Retroreflective appliques of the invention have been found to exhibit surprising retention of retroreflective brightness, even when subjected to industrial laundering conditions. This advantageous result is achieved through a combination of increased resistance to loss of retroreflective elements and an increased resistance to degradation of the retroreflective elements, e.g., degradation of the reflector layer. As a result, articles to which appliques of the invention have been applied may be laundered many more times than previously possible while still retaining desired retroreflective character.
The invention will be further explained with reference to the drawing, wherein:
FIG. 1 is cross-sectional illustration of a portion of an illustrative embodiment of a retroreflective applique of the invention; and
FIG. 2 is cross-sectional illustration of a portion of another illustrative embodiment of a retroreflective applique of the invention bonded to a substrate.
These figures, which are idealized, are not to scale and are intended to be merely illustrative and non-limiting.
Reference is made to FIG. 1 wherein is shown an illustrative embodiment of retroreflective applique 10 of the invention. Applique 10 comprises a monolayer of retroreflective elements 12 partially embedded in and protruding from front surface 14 of binder layer 16. Disposed on rear surface 18 of binder layer 16 is optional adhesive layer 20. Applique 10 is shown with optional release liner 22 which covers the exposed surface of adhesive layer 20. To apply applique 10 to a substrate such as a fabric (not shown), release liner 22 is first removed. Applique 10 is shown with optional temporary carrier 8 comprising paper sheet 4 and polymer lining 6.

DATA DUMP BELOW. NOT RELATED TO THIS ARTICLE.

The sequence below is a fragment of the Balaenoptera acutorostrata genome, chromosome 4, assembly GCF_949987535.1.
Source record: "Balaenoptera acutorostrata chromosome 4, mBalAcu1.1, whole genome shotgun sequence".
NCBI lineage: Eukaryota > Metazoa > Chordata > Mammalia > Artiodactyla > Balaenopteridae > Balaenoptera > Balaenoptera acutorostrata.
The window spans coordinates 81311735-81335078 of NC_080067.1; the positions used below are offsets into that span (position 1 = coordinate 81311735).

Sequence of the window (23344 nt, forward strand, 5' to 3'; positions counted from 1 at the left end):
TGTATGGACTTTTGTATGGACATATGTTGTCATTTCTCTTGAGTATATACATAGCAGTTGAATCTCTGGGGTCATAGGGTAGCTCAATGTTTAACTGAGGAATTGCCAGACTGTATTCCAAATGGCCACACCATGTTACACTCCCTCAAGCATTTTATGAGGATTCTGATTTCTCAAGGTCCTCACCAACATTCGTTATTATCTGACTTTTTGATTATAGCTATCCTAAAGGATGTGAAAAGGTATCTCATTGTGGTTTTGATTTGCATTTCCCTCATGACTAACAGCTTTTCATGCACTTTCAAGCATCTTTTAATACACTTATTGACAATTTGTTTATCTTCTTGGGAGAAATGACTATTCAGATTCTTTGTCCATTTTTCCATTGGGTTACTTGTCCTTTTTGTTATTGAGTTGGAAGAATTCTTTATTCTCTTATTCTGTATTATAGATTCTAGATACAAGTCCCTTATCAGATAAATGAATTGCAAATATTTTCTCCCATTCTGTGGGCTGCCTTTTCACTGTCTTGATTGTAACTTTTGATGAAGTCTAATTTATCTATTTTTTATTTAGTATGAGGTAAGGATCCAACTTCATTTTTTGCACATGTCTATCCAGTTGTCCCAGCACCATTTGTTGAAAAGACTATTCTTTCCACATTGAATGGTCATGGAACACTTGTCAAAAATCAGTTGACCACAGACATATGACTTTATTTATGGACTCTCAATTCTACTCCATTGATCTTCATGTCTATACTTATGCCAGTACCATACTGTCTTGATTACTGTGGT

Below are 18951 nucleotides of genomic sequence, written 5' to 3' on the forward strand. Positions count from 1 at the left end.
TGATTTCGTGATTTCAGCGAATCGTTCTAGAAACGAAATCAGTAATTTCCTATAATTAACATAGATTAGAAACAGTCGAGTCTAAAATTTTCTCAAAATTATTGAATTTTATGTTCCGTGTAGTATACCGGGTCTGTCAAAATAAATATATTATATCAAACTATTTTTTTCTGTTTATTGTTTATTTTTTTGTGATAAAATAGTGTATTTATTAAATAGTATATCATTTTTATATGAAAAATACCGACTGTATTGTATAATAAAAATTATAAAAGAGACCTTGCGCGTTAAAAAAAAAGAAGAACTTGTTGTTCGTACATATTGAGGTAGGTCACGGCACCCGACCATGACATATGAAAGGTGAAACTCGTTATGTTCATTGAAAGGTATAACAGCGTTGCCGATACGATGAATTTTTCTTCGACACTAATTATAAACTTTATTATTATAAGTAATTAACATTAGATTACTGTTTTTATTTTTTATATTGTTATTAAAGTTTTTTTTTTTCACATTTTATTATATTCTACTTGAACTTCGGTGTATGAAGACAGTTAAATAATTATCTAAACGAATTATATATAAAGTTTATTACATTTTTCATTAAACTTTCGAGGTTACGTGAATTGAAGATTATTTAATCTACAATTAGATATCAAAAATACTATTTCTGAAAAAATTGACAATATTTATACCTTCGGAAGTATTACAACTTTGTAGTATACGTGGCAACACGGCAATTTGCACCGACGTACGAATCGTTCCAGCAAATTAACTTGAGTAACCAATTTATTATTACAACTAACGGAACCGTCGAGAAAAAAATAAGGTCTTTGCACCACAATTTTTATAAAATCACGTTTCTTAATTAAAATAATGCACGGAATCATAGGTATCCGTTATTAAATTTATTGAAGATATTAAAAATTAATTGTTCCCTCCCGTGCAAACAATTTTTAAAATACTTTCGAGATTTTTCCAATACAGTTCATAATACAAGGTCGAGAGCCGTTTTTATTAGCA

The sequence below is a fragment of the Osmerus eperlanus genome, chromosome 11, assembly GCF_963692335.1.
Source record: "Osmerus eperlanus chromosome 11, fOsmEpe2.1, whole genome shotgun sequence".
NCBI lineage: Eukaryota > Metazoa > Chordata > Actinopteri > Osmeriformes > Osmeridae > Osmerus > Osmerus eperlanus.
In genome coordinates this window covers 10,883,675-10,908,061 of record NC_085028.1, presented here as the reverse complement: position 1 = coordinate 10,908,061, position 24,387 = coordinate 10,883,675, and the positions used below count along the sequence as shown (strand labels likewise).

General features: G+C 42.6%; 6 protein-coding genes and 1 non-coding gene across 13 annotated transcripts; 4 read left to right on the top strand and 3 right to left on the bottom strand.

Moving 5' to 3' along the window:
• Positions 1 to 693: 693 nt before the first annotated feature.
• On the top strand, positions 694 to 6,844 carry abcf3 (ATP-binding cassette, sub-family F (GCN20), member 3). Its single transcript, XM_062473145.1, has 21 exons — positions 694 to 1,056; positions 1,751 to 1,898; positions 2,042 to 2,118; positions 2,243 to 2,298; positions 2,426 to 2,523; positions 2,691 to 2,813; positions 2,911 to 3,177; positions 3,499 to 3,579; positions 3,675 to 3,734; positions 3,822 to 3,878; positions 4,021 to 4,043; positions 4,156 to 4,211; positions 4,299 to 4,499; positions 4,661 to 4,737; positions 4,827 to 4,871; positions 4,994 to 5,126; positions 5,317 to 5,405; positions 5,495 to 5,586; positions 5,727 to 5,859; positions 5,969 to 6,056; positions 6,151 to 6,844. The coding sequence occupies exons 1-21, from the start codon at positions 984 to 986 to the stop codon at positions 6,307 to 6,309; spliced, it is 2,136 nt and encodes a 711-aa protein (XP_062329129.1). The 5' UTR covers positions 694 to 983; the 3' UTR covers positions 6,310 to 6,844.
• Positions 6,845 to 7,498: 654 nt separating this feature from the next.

FIG. 2 shows retroreflective applique 10 on substrate 30, e.g., an article of clothing such as a jacket or vest.
In brief summary, a typical method of making appliques of the invention comprises arranging retroreflective elements in desired monolayer arrangement on a temporary carrier with the rear portions of the retroreflective elements presented away from the carrier, forming a binder layer over the rear portions of the retroreflective elements, and applying an optional adhesive layer on the back side of the binder layer.
The most typical form of retroreflective elements 12 will be spherical microspheres 24 having reflectors 26 on the back sides thereof as shown in FIG. 1. As known to those skilled in the art, one method for assembling a monolayer of such retroreflective elements is to cascade microspheres onto temporary carrier 8 which secures microspheres 24 in desired arrangement teaporarily. For instance, microspheres 24 can be partially embedded in heat softenable polymer layer 6 on paper sheet 4. Some examples of useful polymer coatings include polyvinyl chloride, polysulfones, polyalkylenes such as polyethylene, polypropylene, and polybutylene, polyesters such as polyethylene terephthalate, and the like. Upon cooling, polymer layer 6 retains microspheres 24 in desired arrangement. Depending in part upon the characteristics of carrier 8 and elements 12, it may be desired to condition carrier 8 and/or elements 12 to achieve desired release properties. For instance, selected release agents or adhesion promoters may be used.